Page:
Management of glioblastoma is complicated by pseudoprogression, a radiological phenomenon mimicking progression. This retrospective cohort study investigated the incidence, prognostic implications, and most clinically appropriate definition of pseudoprogression.
Consecutive glioblastoma patients treated at the Juravinski Hospital and Cancer Centre, Hamilton, Ontario between 2004 and 2012 with temozolomide chemoradiotherapy and with contrast-enhanced MRI at standard imaging intervals were included. At each imaging interval, patient responses as per the RECIST (Response Evaluation Criteria in Solid Tumors), MacDonald, and RANO (Response Assessment in Neuro-Oncology) criteria were reported. Based on each set of criteria, subjects were classified as having disease response, stable disease, pseudoprogression, or true progression. The primary outcome was overall survival.
The incidence of pseudoprogression among 130 glioblastoma patients treated with chemoradiotherapy was 15%, 19%, and 23% as defined by RANO, MacDonald, and RECIST criteria, respectively. Using the RANO definition, median survival for patients with pseudoprogression was 13.0 months compared with 12.5 months for patients with stable disease (hazard ratio [HR]=0.70; 95% confidence interval [CI], 0.35–1.42). Similarly, using the MacDonald definition, median survival for the pseudoprogression group was 11.8 months compared with 12.0 months for the stable disease group (HR=0.86; 95% CI, 0.47–1.58). Furthermore, disease response compared with stable disease was also similar using the RANO (HR=0.52; 95% CI, 0.20–1.35) and MacDonald (HR=0.51: 95% CI, 0.20–1.31) definitions.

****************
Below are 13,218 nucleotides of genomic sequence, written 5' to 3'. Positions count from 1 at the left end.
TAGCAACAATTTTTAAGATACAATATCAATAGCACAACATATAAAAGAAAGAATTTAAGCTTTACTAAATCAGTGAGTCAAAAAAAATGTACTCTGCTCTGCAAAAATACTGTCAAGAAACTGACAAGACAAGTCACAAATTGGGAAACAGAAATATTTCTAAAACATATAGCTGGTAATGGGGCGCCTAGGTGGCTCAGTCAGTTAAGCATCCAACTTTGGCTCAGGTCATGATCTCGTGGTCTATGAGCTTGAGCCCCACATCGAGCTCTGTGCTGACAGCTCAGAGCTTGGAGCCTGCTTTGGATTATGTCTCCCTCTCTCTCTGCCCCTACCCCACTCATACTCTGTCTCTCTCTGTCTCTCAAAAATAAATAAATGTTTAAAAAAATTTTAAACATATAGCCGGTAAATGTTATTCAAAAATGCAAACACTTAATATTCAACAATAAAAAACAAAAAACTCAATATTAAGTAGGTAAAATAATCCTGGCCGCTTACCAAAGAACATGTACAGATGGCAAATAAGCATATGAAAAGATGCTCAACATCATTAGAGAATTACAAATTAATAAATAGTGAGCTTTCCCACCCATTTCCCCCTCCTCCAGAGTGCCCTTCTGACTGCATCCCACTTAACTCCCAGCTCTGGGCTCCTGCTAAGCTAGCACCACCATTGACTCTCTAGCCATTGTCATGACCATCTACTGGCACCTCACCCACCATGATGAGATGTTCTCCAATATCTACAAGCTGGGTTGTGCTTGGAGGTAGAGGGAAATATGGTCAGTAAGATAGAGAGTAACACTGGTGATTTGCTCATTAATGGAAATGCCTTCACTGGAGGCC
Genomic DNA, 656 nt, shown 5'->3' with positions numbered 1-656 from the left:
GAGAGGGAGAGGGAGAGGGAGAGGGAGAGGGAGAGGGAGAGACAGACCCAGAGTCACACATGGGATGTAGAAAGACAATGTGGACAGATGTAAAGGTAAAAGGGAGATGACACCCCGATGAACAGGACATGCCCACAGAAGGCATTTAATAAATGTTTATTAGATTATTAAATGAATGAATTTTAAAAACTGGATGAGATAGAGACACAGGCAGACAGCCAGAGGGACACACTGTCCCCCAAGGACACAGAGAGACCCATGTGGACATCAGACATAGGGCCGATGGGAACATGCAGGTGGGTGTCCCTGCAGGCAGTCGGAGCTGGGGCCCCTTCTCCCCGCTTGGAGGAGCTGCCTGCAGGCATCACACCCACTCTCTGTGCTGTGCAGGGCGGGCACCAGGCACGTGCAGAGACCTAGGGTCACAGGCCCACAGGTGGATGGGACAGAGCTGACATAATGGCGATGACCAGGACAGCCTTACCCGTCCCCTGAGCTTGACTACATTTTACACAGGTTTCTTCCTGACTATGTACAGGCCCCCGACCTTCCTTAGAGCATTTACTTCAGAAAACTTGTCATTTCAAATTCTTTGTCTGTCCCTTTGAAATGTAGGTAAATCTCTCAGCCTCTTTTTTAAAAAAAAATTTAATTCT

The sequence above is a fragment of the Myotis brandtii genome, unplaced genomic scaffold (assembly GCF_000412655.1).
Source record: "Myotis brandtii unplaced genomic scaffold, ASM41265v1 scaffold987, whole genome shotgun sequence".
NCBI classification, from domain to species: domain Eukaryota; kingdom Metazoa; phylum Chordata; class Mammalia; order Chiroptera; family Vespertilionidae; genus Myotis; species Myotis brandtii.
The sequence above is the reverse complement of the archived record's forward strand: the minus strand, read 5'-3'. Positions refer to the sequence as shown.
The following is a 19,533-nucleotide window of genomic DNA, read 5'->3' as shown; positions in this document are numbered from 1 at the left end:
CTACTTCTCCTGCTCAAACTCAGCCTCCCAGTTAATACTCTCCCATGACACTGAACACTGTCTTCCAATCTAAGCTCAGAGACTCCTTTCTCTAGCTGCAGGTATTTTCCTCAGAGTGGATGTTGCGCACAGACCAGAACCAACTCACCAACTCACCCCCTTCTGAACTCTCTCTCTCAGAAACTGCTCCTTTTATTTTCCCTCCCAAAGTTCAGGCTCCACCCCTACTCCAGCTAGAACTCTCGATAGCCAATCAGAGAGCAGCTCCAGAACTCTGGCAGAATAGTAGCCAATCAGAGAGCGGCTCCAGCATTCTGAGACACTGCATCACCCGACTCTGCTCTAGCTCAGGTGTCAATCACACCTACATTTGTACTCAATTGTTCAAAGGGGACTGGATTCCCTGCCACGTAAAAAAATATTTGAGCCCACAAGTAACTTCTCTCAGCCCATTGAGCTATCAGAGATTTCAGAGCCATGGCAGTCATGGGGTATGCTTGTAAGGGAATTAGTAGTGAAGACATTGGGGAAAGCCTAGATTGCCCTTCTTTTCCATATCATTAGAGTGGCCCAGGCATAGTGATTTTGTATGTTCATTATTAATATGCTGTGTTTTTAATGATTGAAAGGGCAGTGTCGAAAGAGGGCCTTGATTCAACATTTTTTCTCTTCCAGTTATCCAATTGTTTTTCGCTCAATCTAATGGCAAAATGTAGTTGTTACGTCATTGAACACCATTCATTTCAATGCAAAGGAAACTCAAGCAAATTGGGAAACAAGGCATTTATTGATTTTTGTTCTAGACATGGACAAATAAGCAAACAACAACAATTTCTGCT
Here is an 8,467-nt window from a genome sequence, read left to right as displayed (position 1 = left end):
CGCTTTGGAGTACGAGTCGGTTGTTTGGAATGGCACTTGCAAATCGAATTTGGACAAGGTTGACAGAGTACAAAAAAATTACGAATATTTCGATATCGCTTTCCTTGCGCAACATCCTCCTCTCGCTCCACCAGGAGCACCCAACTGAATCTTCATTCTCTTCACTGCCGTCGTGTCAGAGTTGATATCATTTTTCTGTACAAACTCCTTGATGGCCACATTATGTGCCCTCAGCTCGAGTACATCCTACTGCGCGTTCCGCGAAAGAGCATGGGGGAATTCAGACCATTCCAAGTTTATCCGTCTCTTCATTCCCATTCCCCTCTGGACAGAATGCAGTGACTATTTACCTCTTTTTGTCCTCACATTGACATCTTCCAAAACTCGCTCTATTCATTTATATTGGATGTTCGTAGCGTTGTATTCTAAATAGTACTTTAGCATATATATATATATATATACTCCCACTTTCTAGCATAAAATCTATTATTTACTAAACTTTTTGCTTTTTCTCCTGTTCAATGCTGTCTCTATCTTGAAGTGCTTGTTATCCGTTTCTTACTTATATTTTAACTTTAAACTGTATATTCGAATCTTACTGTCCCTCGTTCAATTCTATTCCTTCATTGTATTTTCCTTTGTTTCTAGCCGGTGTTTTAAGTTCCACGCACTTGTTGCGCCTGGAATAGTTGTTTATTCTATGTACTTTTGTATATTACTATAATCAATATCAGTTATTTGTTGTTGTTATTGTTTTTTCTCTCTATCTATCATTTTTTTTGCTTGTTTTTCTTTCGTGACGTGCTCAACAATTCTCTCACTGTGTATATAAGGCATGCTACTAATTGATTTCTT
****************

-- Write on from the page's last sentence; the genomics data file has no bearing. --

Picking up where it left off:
Of all conventional glioblastoma response criteria, the RANO criteria gave the lowest incidence of pseudoprogression. Regardless of criteria, patients with pseudoprogression did not have statistically significant difference in survival compared with patients with stable disease.